The key is to understand the meaning of and the distinction between the terms “signatory authority” and “financial interest.” For FBAR purposes, you aren’t considered to have a “financial interest” in any corporation unless you own more than 50% of it. If you’re a 50-50 partner with someone else, then you don’t have a financial interest in that corporation for FBAR purposes. Therefore, any associated bank accounts for which you have signatory authority wouldn’t count toward the 25-account threshold that gets you off the hook for completing the detail form.
You report accounts over which you have signatory authority, but in which you hold no financial interest (that is, corporate accounts where you don’t own more than 50% of the company), on Part 4 of the FBAR.
This is all further complicated in the case of couples who own corporations or other entities offshore in which each owns 50% equally.
For personal accounts (over which you have a financial interest) for which spouses are both named, the IRS allows you to complete a single FBAR form as a couple. However, if you’re both signatories for a own foreign corporation that you and your spouse own 50/50, then that account has to be reported individually on a separate form under Part 4.
Ugh. This is why no one likes the IRS. Take away the fact that no one likes to pay taxes. That’s almost the least of it at this point. They’ve made filing the forms so convoluted that even tax attorneys’ and CPAs’ heads go spinning. The IRS agents on the info hotline I called this morning didn’t seem really to understand either. As I said, I spoke with two. The first had no idea how to answer my questions. The second came up with responses. I hope they were correct.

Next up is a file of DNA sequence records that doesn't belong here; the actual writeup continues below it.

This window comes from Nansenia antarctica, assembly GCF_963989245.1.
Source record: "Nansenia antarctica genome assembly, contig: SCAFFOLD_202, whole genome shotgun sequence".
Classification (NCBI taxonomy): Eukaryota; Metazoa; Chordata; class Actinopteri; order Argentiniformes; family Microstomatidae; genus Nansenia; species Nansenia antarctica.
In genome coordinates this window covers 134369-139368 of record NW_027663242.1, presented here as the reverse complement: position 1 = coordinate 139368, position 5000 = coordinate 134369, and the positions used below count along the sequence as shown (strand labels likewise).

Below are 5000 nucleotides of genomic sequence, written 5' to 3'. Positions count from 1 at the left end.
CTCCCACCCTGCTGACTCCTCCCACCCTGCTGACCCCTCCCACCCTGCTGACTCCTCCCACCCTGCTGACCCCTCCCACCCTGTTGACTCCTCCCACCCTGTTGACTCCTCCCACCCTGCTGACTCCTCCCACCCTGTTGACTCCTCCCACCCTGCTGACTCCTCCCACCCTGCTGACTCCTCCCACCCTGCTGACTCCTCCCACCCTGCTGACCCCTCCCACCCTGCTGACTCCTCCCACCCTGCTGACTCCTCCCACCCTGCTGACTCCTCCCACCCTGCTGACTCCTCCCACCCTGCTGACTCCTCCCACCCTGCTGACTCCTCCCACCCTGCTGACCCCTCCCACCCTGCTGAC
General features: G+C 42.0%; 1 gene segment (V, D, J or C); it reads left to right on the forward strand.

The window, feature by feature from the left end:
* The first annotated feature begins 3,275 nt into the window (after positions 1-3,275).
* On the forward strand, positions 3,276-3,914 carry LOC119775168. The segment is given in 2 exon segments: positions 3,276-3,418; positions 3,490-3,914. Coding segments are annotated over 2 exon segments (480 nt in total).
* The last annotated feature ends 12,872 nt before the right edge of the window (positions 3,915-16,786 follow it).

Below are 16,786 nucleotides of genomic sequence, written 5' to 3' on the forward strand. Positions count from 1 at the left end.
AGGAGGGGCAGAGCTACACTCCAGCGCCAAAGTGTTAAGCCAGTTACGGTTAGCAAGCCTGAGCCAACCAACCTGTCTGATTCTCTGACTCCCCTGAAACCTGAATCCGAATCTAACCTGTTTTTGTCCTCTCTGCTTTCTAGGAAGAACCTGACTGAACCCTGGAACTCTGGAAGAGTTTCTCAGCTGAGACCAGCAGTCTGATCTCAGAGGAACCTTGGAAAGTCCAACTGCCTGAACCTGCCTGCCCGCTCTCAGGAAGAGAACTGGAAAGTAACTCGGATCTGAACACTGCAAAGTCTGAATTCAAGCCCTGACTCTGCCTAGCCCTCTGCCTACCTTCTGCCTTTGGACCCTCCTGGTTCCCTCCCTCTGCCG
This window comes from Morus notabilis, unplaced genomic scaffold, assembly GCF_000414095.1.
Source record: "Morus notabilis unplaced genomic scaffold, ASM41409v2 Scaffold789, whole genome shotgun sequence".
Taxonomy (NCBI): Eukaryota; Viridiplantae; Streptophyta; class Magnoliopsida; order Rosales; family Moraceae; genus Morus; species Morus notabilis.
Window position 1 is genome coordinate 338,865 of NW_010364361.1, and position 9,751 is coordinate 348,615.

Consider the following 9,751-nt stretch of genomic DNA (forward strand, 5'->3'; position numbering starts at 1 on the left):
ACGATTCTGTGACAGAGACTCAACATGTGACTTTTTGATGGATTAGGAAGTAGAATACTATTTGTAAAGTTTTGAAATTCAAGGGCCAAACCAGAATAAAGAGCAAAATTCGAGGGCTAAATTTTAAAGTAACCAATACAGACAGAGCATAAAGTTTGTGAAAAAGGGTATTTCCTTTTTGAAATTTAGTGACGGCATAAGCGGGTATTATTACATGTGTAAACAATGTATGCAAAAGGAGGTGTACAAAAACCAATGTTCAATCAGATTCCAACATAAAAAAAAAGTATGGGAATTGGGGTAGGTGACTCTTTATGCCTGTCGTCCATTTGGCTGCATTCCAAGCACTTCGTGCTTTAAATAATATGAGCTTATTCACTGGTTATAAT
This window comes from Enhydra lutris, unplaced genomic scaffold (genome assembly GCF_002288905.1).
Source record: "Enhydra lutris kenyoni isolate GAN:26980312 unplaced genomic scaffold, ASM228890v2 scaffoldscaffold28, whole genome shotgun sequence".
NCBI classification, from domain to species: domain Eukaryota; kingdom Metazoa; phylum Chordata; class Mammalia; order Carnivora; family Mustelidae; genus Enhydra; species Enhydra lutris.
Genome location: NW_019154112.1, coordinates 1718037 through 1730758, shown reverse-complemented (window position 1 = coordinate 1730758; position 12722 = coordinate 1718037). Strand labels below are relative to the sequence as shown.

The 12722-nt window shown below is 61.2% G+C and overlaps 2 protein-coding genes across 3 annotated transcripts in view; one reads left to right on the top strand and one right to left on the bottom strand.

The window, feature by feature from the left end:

The truth is that, depending on the question, there can be no single correct answer.
After my conversation with the IRS, I determined, with the agents’ help, that I need to file three separate FBAR forms–one for Kathie and me as a couple for accounts where a financial interest exists and then one for each of us individually for accounts where signatory authority exists. Alternatively, you could file two individual forms simply repeating the same bank account information on both (assuming neither spouse has any individual accounts or signatory over different corporate accounts).
In the end, from me, the IRS is getting three times the paperwork, which seems ironic, as, at the bottom of the front page of the TD F 90-22.1 form, there is a section that takes up about a quarter of the page to notify the reader about the Privacy Act and Paperwork Reduction Act. Both descriptions are oxymoronic, as we Americans no longer have any privacy and as the amount of paperwork required to support the mandated government invasion into our privacy has been in no way that I can discern reduced.
None of that is the point right now. The point right now, this week, is that you’d better figure out how to complete and file the forms, as the penalties for not completing and filing as required are draconian. If the IRS determines that you willfully withheld information about an account that should have been reported, the penalty is US$100,000 or 50% of the account value at the time of the violation, whichever is greater.
Imagine the poor guy who inherited US$20,000 from his long-lost uncle in Europe in a bank account that was transferred into his name…but who doesn’t know he’s supposed to report that account. His inheritance could land him in jail and cost him US$80,000 more than what his uncle left him.
File your forms. By Friday.